Our ongoing research project on penguin welfare continues as we get closer to the opening of the Polk Penguin Conservation Center, and we are learning a lot! For the past nine months, we have been keeping track of what the penguins are doing in the Penguinarium; where they spend their time, and with whom they are spending time. In addition, the data loggers that some of the birds have worn to track their swimming behavior have really highlighted how different each individual penguin is when it comes to spending time in the water. Some like to get their swimming done early in the morning, and some like to dip in and out throughout the day. Studying the welfare of animals is focused on each individual animal, and this is a perfect example of why this is important. By understanding how individuals differ, we can best meet the needs of each one.
We began this project to understand how the new Polk Penguin Conservation Center, opening in Spring 2016, would impact the penguins living at the Detroit Zoo. This not only helps us to ensure that the penguins here are thriving, but also to gain information that can be shared with others to benefit penguins living in other zoos and aquariums. An important part of the research is collecting what is referred to as baseline data, which is then used to compare with data collected in the new habitat so changes in the penguins’ behavior or activity patterns can be identified and so we can understand how they are experiencing the new habitat.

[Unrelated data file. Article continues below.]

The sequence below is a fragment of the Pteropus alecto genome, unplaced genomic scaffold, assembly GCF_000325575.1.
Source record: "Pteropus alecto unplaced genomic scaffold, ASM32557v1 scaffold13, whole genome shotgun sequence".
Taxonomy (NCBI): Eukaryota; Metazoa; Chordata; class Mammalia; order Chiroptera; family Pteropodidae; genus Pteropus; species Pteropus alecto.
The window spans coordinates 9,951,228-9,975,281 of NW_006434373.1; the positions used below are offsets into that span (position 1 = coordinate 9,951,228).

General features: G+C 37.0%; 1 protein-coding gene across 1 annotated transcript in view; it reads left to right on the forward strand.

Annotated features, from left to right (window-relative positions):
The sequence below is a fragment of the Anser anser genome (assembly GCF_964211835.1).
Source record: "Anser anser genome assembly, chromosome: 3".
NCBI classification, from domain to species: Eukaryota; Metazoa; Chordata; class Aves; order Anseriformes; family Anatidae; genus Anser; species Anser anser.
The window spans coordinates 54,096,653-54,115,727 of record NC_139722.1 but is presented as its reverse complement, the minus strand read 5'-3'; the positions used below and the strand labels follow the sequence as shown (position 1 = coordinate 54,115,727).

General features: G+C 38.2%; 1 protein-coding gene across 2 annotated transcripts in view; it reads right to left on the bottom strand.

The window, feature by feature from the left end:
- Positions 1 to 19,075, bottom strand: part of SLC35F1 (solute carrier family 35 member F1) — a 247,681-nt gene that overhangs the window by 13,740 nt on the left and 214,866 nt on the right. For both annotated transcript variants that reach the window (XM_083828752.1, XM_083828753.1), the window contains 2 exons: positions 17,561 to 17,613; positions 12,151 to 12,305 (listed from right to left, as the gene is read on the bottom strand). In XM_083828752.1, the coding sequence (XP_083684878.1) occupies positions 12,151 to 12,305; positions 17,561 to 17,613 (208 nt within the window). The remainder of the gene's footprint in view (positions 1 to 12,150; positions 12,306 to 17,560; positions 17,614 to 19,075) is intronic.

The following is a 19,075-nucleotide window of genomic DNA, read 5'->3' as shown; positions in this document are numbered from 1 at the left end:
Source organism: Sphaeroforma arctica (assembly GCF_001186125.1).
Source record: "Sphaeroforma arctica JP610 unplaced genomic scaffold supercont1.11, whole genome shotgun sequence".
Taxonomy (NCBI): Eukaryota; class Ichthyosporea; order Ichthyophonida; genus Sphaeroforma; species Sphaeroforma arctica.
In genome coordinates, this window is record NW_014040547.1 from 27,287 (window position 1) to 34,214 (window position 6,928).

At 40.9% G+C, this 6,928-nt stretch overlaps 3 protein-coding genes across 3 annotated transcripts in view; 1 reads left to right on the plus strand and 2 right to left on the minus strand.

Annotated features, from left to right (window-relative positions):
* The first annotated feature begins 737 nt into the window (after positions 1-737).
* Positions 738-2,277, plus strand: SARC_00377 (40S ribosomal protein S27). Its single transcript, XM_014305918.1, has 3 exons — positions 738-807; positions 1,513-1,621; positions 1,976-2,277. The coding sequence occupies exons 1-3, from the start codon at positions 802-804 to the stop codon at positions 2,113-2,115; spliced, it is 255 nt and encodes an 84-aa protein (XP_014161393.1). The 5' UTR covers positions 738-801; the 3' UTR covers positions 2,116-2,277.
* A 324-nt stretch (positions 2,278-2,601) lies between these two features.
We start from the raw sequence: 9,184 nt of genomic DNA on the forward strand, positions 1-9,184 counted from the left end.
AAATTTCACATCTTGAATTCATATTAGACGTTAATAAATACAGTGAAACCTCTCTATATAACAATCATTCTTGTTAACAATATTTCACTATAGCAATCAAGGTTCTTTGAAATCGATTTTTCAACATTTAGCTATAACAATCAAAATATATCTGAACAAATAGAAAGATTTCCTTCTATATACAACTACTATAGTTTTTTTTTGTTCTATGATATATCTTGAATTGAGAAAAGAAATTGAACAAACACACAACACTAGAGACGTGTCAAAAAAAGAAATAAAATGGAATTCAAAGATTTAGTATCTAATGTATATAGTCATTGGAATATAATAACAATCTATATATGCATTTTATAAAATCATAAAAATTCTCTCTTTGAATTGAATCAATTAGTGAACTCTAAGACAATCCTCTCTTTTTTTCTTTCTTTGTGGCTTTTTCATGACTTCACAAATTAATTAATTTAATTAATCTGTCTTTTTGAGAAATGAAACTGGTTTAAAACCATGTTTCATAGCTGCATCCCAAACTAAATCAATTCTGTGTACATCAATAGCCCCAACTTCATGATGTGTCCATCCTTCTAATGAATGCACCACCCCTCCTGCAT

Some of the techniques we are using here may also help penguins in the wild. Field researchers can’t always study animals as closely as we can, so we may be able to provide valuable information to them, such as how we are using data loggers. We are also working on measuring hormones in penguin feathers that can provide more evidence on how penguins respond to changes in their environment. This is useful for penguins both in captive settings and in the wild.
We will continue to provide updates on this project, so be sure to check back to see our progress!
– Dr. Stephanie Allard is the director of animal welfare for the Detroit Zoological Society and oversees the Center for Zoo Animal Welfare.